Archive | October, 2014

New Book

17 Oct

You Are Indeed (3)

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Kyle McCord’s You Are Indeed an Elk, but This Is Not the Forest You Were Born to Graze consists of thirty single-stanza wonders of the world—ferociously associative, disjunctively digressive, and melodiously surprising wherever they roam. Their acro-battery blasts of talky power are rich with joy and pathos, not to mention also an abiding, and sometimes biting, ambivalence toward both the meadow of contemporary American culture and “the unspeakable acts of kindness/ we committed together.” This is a wonderfully tricked-out barrage of a book, the “wild life” in “wildlife,” and especially for you.—Matt Hart, author of Sermons and Lectures Both Blank and Relentless

I love the roaming and attentive eye through which we are invited to experience Kyle McCord’s new book, You Are Indeed an Elk, but This Is Not the Forest You Were Born to Graze . Here are poems at once mystic, intimate, hilarious, and completely enamored with the impossible world–“the smoothest crest / of skyline smirked by a river / without a single thing to lose / itself inside” is just one way this book amazingly imagines living and loving with others. I too, feel that some days “decorum may be all I have.” Thank God this book reminds me that I’m wrong. –Wendy Xu, author of You Are Not Dead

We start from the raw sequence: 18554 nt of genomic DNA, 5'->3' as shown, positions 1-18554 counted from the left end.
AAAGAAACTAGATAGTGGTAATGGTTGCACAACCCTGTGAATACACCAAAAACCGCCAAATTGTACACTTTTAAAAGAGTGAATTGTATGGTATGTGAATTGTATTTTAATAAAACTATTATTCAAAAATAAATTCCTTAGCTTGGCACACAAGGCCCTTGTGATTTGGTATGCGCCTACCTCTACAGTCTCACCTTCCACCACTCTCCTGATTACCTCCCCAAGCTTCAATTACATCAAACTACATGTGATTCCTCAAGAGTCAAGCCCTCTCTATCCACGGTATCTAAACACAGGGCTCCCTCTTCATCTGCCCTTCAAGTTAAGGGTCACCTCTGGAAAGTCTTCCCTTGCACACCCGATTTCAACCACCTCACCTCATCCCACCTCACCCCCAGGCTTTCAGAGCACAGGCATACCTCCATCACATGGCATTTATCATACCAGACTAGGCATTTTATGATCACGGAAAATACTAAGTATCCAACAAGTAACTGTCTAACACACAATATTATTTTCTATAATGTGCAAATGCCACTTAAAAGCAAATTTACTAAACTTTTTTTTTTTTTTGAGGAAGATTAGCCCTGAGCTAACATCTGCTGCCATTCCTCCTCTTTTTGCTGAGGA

In this, Kyle McCord’s fourth collection, someone is always doing something ill-advised. There’s both trespassing (going where you shouldn’t) and trespassing (doing what you shouldn’t, or “sinning”– a word that has its etymological roots in archery: sinning as “missing the mark.” In other words, the “sinner” has tried to do right and failed). I’ve come to admire characters/ speakers/ real actual people who live bravely enough to sin in that kind of way. And McCord’s speaker is heroic as he journeys, slaughters, and devotes himself to potentially dangerous love affairs. I find this book’s title unusually helpful: “Sure, you’re a an elk, but you’re not supposed to be doing that otherwise acceptable elk-thing here!” which, of course, my brain translates to “Sure, you’re a human, and you’re trying to be good at that by doing things you know humans do, but don’t do it that way!” So. What I’m saying is that this book is wondering how to live rightly. I wonder that all the time, so I’m glad someone as thoughtful and inventive as Kyle McCord is wondering with me. –Hannah Gamble, author of Your Invitation to a Modest Breakfast